Top U.S. general sees national security threat in Central America's poverty and criminal violence

Central America is a 'crime-terror convergence', says SOUTHCOM commander Gen. John Kelly: an existential threat to the U.S.

Marine Corps General John Kelly, commander of U.S. Southern Command, asserted that the federal government’s lackadaisical approach to security on the U.S./Mexico border  is an existential threat to the United States. Expressing concern over vulnerabilities in American border controls and defense, Kelly said "In comparison to other global threats, the near collapse of societies in the hemisphere with the associated drug and [undocumented immigrant] flow are frequently viewed to be of low importance," adding in an interview with Defense One. "Many argue these threats are not existential and do not challenge our national security. I disagree."
 
Kelly has requested increased Congressional funding to cope with the non-stop flow of narcotics, weapons, and illegal immigrants from Latin America. However, the federal budget for border security has already been curtailed. 
 
Besides the more than 100,000 illegal immigrants from Central America crossing the U.S. border, who are mostly minors from Guatemala, Honduras, and El Salvador, Kelly said his command could not adequately respond to nearly 75 percent of illegal trafficking incidents.  "Last year, we had to cancel more than 200 very effective engagement activities and numerous multilateral exercises," Kelly told members of the Senate Armed Services Committee, earlier this year. "I simply sit and watch it go by. And because of service cuts, I don't expect to get any immediate relief, in terms of assets, to work with in this region of the world.”
 
The U.S./Mexico border region, averred Kelly, has become a worsening "crime-terror convergence.” Speaking to DefenseOne, Kelly said "All this corruption and violence is directly or indirectly due to the insatiable U.S. demand for drugs, particularly cocaine, heroin and now methamphetamines, all of which are produced in Latin America and smuggled into the U.S. along an incredibly efficient network along which anything — hundreds of tons of drugs, people, terrorists, potentially weapons of mass destruction or children — can travel, so long as they can pay the fare." Kelly said that now, more than ever, the military is needed to defend the U.S. southern border.
 
Kelly appeared to agree with some immigration advocates that it is poverty and criminal violence that is driving illegal immigrants to the U.S.  and thus presenting a national security threat. The three countries most represented in the current surge of illegal immigrant children are: Honduras, El Salvador, and Guatemala. Coincidently, these countries are ranked  as having the first, fourth and fifth-highest homicide rates, respectively, in the world.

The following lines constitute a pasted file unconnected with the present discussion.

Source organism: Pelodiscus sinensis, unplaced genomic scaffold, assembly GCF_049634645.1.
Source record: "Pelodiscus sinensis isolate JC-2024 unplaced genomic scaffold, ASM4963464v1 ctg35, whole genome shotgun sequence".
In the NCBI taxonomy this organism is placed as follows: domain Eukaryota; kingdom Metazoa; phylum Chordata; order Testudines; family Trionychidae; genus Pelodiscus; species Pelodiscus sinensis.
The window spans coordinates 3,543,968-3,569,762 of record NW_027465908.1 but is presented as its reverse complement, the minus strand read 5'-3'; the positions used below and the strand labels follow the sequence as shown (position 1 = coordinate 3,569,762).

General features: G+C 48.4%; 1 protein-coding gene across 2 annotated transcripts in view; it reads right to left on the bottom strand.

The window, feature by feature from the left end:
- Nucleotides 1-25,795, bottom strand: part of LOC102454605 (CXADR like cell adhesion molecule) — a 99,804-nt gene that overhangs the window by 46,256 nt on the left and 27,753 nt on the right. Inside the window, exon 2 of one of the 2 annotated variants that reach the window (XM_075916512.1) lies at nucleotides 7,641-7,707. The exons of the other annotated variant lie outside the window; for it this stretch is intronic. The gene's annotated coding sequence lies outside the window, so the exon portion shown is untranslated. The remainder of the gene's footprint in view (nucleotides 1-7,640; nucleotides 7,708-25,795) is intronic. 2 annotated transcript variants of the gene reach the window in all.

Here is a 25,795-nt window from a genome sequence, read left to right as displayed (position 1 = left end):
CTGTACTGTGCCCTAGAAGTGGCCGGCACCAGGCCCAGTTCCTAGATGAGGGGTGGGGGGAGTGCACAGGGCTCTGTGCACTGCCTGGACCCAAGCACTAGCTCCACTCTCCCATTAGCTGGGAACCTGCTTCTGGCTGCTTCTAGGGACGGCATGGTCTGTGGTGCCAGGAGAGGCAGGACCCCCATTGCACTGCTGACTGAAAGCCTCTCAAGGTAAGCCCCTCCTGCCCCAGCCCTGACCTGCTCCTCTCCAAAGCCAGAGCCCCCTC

Following a visit with Central American presidents assembled in Guatemala City in June, Vice President Joe Biden announced $9.6 million in new assistance to Central American governments for repatriation of their citizens, improving security and preventing crime, as well as a series of USAID programs. Under USAID, $40 million dollars will go to Guatemala and $25 million to El Salvador. Under the Central American Regional Security Initiative, an additional $18.5 million will go to Honduras. For his part, President Barack Obama plans to request $2 billion for additional border security personnel, immigration judges, and detention and processing resources.
 
Kelly warned against a hands-off attitude to the Central American republics. "This region does not ask for much," said Kelly. "Some of my counterparts perceive that the United States is disengaging from the region and from the world in general. We should remember that our friends and allies are not the only ones watching our actions closely, and in the meantime, drug traffickers, criminal networks, and other actors, unburdened by budget cuts, cancelled activities, and employee furloughs, will have the opportunity to exploit the partnership vacuum left by reduced U.S. military engagement."


Spero News editor Martin Barillas is a former US diplomat, who also worked as a democracy advocate and election observer in Latin America. He is also a freelance translator.

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